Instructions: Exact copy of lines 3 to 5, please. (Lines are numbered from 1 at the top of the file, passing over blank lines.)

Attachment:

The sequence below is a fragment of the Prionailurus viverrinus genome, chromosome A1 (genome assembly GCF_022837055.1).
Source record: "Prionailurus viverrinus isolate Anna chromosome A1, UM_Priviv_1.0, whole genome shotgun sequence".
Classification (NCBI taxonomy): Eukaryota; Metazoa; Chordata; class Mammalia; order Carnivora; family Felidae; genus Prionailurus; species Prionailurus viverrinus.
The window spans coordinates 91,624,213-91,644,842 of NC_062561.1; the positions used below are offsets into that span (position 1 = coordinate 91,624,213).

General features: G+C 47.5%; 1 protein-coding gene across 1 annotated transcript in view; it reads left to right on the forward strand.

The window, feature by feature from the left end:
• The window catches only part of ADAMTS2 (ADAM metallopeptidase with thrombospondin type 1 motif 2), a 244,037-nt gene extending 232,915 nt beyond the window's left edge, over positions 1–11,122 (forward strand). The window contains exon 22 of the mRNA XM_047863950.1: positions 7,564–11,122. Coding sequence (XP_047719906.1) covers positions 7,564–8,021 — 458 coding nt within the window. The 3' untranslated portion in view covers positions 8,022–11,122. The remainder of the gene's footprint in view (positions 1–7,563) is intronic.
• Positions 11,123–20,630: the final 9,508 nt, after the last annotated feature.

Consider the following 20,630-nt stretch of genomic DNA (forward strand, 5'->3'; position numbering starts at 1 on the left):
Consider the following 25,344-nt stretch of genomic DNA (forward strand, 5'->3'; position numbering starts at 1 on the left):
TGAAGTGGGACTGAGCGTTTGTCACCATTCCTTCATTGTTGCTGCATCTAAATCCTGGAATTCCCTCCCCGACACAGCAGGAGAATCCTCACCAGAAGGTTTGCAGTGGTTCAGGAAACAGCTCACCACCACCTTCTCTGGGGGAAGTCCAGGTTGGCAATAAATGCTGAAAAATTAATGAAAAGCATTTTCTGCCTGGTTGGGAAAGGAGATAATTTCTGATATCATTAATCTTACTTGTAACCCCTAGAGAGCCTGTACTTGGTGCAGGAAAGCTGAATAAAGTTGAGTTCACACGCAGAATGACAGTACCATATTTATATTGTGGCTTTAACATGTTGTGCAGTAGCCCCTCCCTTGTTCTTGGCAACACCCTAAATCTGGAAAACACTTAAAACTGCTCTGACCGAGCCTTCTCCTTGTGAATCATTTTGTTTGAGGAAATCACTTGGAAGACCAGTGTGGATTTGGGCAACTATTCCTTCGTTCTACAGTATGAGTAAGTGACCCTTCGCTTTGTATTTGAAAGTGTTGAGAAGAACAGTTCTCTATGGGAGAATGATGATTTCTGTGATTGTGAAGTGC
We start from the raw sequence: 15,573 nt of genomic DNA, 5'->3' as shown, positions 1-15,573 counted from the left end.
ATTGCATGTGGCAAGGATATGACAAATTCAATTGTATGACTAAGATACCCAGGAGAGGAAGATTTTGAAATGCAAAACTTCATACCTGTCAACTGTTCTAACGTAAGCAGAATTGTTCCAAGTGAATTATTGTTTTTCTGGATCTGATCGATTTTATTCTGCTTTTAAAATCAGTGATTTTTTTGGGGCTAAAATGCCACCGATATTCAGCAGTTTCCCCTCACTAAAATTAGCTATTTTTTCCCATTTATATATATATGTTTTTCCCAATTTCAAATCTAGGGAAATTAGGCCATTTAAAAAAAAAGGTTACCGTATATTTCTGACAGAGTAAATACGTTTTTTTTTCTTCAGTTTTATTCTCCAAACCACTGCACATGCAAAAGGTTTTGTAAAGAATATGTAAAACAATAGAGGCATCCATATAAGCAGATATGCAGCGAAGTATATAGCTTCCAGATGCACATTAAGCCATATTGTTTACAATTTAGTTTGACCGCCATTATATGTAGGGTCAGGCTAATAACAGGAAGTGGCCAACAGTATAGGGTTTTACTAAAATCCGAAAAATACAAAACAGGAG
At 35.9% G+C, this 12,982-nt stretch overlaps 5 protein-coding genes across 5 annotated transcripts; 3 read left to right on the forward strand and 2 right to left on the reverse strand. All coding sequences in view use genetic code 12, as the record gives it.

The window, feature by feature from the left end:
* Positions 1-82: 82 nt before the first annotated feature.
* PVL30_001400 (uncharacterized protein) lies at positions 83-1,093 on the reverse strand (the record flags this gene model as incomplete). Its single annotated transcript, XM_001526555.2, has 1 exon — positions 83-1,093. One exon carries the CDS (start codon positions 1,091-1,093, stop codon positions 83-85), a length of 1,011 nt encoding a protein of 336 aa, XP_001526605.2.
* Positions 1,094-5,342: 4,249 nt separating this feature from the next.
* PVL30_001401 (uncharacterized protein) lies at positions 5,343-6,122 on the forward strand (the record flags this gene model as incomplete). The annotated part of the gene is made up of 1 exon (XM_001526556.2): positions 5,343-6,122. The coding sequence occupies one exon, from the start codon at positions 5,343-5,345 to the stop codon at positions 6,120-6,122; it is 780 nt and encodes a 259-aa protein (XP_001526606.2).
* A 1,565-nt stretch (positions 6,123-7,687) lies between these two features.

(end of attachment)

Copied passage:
Classification (NCBI taxonomy): Eukaryota; Metazoa; Chordata; class Mammalia; order Carnivora; family Felidae; genus Prionailurus; species Prionailurus viverrinus.
The window spans coordinates 91,624,213-91,644,842 of NC_062561.1; the positions used below are offsets into that span (position 1 = coordinate 91,624,213).

General features: G+C 47.5%; 1 protein-coding gene across 1 annotated transcript in view; it reads left to right on the forward strand.